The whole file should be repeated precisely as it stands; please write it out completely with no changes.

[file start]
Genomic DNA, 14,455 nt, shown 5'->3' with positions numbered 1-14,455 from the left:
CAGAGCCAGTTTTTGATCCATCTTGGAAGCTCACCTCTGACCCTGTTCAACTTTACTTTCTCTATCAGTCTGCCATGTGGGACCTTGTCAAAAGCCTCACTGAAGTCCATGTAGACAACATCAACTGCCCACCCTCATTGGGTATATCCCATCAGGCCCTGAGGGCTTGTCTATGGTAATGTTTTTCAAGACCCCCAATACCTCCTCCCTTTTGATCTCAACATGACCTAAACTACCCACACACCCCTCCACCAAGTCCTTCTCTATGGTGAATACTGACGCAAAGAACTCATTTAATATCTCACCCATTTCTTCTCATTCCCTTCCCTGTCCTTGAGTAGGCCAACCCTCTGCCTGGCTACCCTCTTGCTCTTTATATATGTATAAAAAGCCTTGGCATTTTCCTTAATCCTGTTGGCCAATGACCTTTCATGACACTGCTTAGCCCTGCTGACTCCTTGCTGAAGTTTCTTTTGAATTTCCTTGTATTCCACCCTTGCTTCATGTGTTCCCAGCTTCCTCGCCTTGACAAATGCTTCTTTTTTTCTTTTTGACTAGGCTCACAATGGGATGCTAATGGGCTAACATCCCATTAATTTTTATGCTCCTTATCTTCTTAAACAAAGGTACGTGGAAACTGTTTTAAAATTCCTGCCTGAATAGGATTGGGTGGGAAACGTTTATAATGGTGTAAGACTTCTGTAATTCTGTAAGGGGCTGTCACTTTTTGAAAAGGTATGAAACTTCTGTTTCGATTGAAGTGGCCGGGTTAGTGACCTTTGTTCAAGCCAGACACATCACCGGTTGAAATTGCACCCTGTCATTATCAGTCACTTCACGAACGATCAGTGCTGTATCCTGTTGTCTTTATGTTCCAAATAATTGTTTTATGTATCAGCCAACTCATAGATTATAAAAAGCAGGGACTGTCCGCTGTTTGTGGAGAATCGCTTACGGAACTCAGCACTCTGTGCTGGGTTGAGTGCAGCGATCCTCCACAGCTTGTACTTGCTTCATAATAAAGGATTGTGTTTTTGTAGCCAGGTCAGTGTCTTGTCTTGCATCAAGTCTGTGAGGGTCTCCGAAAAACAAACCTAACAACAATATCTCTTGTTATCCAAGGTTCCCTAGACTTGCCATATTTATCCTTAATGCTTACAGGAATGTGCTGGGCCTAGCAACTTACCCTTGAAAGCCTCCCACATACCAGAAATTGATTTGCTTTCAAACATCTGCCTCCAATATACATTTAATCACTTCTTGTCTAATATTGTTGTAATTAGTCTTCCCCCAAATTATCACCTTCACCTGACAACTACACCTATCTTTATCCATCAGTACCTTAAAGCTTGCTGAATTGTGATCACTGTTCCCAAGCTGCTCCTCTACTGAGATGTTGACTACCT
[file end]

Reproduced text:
Genomic DNA, 14,455 nt, shown 5'->3' with positions numbered 1-14,455 from the left:
CAGAGCCAGTTTTTGATCCATCTTGGAAGCTCACCTCTGACCCTGTTCAACTTTACTTTCTCTATCAGTCTGCCATGTGGGACCTTGTCAAAAGCCTCACTGAAGTCCATGTAGACAACATCAACTGCCCACCCTCATTGGGTATATCCCATCAGGCCCTGAGGGCTTGTCTATGGTAATGTTTTTCAAGACCCCCAATACCTCCTCCCTTTTGATCTCAACATGACCTAAACTACCCACACACCCCTCCACCAAGTCCTTCTCTATGGTGAATACTGACGCAAAGAACTCATTTAATATCTCACCCATTTCTTCTCATTCCCTTCCCTGTCCTTGAGTAGGCCAACCCTCTGCCTGGCTACCCTCTTGCTCTTTATATATGTATAAAAAGCCTTGGCATTTTCCTTAATCCTGTTGGCCAATGACCTTTCATGACACTGCTTAGCCCTGCTGACTCCTTGCTGAAGTTTCTTTTGAATTTCCTTGTATTCCACCCTTGCTTCATGTGTTCCCAGCTTCCTCGCCTTGACAAATGCTTCTTTTTTTCTTTTTGACTAGGCTCACAATGGGATGCTAATGGGCTAACATCCCATTAATTTTTATGCTCCTTATCTTCTTAAACAAAGGTACGTGGAAACTGTTTTAAAATTCCTGCCTGAATAGGATTGGGTGGGAAACGTTTATAATGGTGTAAGACTTCTGTAATTCTGTAAGGGGCTGTCACTTTTTGAAAAGGTATGAAACTTCTGTTTCGATTGAAGTGGCCGGGTTAGTGACCTTTGTTCAAGCCAGACACATCACCGGTTGAAATTGCACCCTGTCATTATCAGTCACTTCACGAACGATCAGTGCTGTATCCTGTTGTCTTTATGTTCCAAATAATTGTTTTATGTATCAGCCAACTCATAGATTATAAAAAGCAGGGACTGTCCGCTGTTTGTGGAGAATCGCTTACGGAACTCAGCACTCTGTGCTGGGTTGAGTGCAGCGATCCTCCACAGCTTGTACTTGCTTCATAATAAAGGATTGTGTTTTTGTAGCCAGGTCAGTGTCTTGTCTTGCATCAAGTCTGTGAGGGTCTCCGAAAAACAAACCTAACAACAATATCTCTTGTTATCCAAGGTTCCCTAGACTTGCCATATTTATCCTTAATGCTTACAGGAATGTGCTGGGCCTAGCAACTTACCCTTGAAAGCCTCCCACATACCAGAAATTGATTTGCTTTCAAACATCTGCCTCCAATATACATTTAATCACTTCTTGTCTAATATTGTTGTAATTAGTCTTCCCCCAAATTATCACCTTCACCTGACAACTACACCTATCTTTATCCATCAGTACCTTAAAGCTTGCTGAATTGTGATCACTGTTCCCAAGCTGCTCCTCTACTGAGATGTTGACTACCT